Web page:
With its financial woes largely cleared up, a leaner N.W. Ayer & Partners is ready to concentrate on its future under the MacManus Group umbrella.
New York-based Ayer, oldest agency in the U.S. at 127, is a much smaller shop than it was a year ago. Clients AT&T Corp., DeBeers Consolidated Mines and Gillette Co. are gone, as are two managing partners. But MacManus also has managed to reduce the size of Ayer's problems, and MacManus Chairman-CEO Roy Bostock has high hopes for the newly acquired agency, with estimated billings of $400 million.
"Ayer is a very different agency [from MacManus' main holding D'Arcy Masius Benton & Bowles], and we will run it as a different agency," Mr. Bostock said. "It has a great heritage of producing emotionally driven advertising. We see great opportunities for an agency with that" expertise.
OPPORTUNITY AT AYER
"Roy sees a good opportunity in having a second agency brand with principals who are close to the business," said an executive familiar with both Mr. Bostock's acquisition of Ayer (AA, Oct. 21) and his plans for the agency.
By joining MacManus, Ayer lessened industry speculation that it would lose one or both of its biggest accounts, Procter & Gamble Co. and General Motors Corp., because of its dwindling size. DMB&B shares both clients with Ayer.
Mr. Bostock said MacManus hopes to expand Ayer with offices in Europe and Asia in the "relatively near future," but won't do it with acquisitions. "We will do it with clients."
He said he has had some "initial conversations" with Ayer clients about international expansion but no plans or commitments have been made yet.
Ayer President-CEO Mary Lou Quinlan already is stoking the new-business fires. Having lost $300 million in media billings and various creative assignments from AT&T, she wasted no time in going after a replacement telecommunications account.
Last week, she and others were scrambling to prepare the agency's final pitch for U S West's long-distance account, which could eventually exceed $30 million. Ms. Quinlan and other Ayer executives declined to be interviewed for this story, citing the workload involved in the pitch.
CHANGES IN LEASE
MacManus didn't disclose the terms of the Ayer purchase. But as part of the deal to acquire all the agency's stock from Korean investor W.Y. Choi, the holding company renegotiated Ayer's lease in a Manhattan office tower and payout deals with former executives that had been draining the agency's cash flow.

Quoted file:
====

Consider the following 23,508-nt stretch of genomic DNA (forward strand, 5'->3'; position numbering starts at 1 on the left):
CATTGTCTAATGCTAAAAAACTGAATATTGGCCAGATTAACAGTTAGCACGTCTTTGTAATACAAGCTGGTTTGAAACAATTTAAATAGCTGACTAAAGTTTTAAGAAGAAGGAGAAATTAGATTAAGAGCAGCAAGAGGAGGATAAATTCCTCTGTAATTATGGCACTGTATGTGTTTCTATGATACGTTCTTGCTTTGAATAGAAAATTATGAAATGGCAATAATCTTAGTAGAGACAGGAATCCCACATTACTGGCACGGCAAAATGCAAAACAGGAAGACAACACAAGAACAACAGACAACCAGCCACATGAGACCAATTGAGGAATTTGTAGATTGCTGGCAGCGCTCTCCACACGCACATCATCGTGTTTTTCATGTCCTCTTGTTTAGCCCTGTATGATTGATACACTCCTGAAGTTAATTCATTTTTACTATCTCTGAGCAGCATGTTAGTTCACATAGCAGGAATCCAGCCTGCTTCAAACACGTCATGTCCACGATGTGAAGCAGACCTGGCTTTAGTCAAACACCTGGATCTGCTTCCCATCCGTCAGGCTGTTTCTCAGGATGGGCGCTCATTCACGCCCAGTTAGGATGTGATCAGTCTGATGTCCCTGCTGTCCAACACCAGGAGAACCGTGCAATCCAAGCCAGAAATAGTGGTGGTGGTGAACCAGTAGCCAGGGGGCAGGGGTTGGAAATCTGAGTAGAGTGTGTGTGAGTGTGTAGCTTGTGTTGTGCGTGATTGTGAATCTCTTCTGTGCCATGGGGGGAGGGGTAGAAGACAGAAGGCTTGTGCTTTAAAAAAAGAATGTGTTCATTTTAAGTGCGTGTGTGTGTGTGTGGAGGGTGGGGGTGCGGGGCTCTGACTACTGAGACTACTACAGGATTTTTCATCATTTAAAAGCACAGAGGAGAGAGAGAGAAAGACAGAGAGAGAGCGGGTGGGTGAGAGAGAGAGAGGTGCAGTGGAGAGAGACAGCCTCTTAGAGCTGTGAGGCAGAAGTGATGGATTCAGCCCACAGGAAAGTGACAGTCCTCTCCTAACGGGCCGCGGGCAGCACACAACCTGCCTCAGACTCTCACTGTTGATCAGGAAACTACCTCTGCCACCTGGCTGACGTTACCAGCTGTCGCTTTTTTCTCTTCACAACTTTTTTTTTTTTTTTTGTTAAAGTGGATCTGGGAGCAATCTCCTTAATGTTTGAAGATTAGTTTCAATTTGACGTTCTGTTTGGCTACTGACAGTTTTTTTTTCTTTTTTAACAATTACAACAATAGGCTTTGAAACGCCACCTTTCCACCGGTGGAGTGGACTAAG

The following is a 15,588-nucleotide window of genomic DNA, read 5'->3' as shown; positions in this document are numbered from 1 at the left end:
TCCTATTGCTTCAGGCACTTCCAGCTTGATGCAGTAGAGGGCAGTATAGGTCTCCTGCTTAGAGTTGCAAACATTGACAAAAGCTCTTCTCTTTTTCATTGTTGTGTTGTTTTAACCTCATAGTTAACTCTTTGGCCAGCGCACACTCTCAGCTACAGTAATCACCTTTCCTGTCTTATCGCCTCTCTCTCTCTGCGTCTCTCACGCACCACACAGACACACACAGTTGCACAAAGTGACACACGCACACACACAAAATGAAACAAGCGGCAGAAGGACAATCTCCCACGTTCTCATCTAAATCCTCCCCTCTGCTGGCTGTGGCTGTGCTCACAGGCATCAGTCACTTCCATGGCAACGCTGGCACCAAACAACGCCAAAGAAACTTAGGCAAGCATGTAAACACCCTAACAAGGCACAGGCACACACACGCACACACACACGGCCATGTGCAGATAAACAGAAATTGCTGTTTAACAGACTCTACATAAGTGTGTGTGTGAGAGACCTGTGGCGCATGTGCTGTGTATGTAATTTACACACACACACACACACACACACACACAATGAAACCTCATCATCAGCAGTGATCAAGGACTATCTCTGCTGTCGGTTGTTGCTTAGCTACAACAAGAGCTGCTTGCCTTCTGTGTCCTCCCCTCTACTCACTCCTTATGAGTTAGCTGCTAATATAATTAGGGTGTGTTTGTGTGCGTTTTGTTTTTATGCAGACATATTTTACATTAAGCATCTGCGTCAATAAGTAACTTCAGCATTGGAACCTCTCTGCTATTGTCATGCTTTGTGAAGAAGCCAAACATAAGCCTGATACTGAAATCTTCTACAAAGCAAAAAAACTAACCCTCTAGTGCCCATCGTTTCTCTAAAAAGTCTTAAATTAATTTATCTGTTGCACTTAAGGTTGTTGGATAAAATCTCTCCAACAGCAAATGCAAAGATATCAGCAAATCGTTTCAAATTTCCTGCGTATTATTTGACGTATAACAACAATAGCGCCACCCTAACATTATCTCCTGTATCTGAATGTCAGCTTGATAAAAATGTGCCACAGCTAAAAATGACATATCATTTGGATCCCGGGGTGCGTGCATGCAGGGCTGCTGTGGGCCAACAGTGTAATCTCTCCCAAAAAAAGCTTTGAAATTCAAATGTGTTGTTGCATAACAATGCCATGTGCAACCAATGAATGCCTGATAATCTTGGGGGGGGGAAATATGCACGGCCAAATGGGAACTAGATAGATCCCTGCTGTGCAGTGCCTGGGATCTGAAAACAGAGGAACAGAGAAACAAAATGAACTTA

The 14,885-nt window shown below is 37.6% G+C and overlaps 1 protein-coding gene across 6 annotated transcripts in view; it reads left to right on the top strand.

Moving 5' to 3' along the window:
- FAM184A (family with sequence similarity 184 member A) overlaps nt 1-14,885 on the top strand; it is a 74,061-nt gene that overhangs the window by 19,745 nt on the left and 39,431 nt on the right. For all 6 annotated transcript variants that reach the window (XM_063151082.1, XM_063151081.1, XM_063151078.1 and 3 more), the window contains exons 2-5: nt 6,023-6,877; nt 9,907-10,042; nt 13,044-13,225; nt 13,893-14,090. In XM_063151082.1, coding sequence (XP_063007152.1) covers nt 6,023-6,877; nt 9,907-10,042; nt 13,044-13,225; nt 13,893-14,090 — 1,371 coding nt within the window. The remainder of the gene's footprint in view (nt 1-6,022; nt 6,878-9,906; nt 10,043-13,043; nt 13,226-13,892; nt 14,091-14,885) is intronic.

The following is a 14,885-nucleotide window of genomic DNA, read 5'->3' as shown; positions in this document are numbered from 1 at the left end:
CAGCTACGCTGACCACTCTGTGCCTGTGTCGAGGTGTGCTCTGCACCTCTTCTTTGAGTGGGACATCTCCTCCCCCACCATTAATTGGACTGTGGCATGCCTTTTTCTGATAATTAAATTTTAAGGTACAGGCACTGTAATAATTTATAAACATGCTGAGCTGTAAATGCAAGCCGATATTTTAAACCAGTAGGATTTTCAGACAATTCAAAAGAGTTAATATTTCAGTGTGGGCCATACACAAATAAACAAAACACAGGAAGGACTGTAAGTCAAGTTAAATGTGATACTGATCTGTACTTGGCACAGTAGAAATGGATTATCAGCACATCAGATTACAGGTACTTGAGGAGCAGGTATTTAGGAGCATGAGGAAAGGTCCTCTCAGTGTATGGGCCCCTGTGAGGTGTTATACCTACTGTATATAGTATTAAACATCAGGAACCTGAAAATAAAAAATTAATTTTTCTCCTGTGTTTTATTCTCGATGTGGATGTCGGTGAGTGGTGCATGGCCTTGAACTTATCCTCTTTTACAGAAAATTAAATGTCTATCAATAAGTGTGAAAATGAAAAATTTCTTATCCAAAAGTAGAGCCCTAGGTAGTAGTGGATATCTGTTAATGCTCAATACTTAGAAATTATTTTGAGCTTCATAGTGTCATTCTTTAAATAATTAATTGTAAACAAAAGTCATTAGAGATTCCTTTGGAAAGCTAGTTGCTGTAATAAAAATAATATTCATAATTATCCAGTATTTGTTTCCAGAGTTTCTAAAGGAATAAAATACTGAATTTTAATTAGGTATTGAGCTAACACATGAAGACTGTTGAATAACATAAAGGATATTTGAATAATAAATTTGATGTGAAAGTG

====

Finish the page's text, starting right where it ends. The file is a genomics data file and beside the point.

Also in recent months, Ayer closed its Los Angeles office to cut expenses and sold its autonomous media unit, Media Edge, to Young & Rubicam for about $3.5 million.
Ayer reported revenue of $94 million for 1995. Current annualized revenue is estimated at slightly more than $50 million, according to executives familiar with the agency's financials. DeBeers and AT&T had been two of the agency's top three revenue accounts.
The $40 million DeBeers account moved to J. Walter Thompson USA about a year ago. The $10 million Gillette account moved to Saatchi & Saatchi Advertising earlier this month.
One of Ayer's biggest struggles in recent years has been management turnover; Ms. Quinlan is the agency's third CEO since 1994.
When she assumed the job in spring 1995, she stepped into a quagmire of financial pressure, discontented clients and staff uncertainty. Her first big move, hiring renegade creative director Mark Fenske as co-managing partner, backfired in April when he left after six months. The third managing partner, strategic planner Martyn Straw, left at the same time.
Though many people close to Ayer think Ms. Quinlan has done as good a job as could be expected in difficult circumstances, others think the agency's administrative headaches have overwhelmed her.
Last week, MacManus said Bill Clayton will move from exec VP-human resources director at DMB&B to general manager at Ayer to let Ms. Quinlan focus on new business and existing clients.
Ms. Quinlan will report to Craig Brown, MacManus vice chairman-chief operating officer.
By far the largest current Ayer client is P&G, with about $175 million in billings. GM, with about $50 million in billings, is managed out of a small Detroit office. Other New York business consists of the $30 million Avon account, the $15 million KitchenAid account and smaller accounts from DuPont Co. and local nonprofit organizations.
A bright spot is Ayer's Chicago office, where billings have risen 500% in the past four years, to about $90 million.
Copyright October 1996, Crain Communications Inc.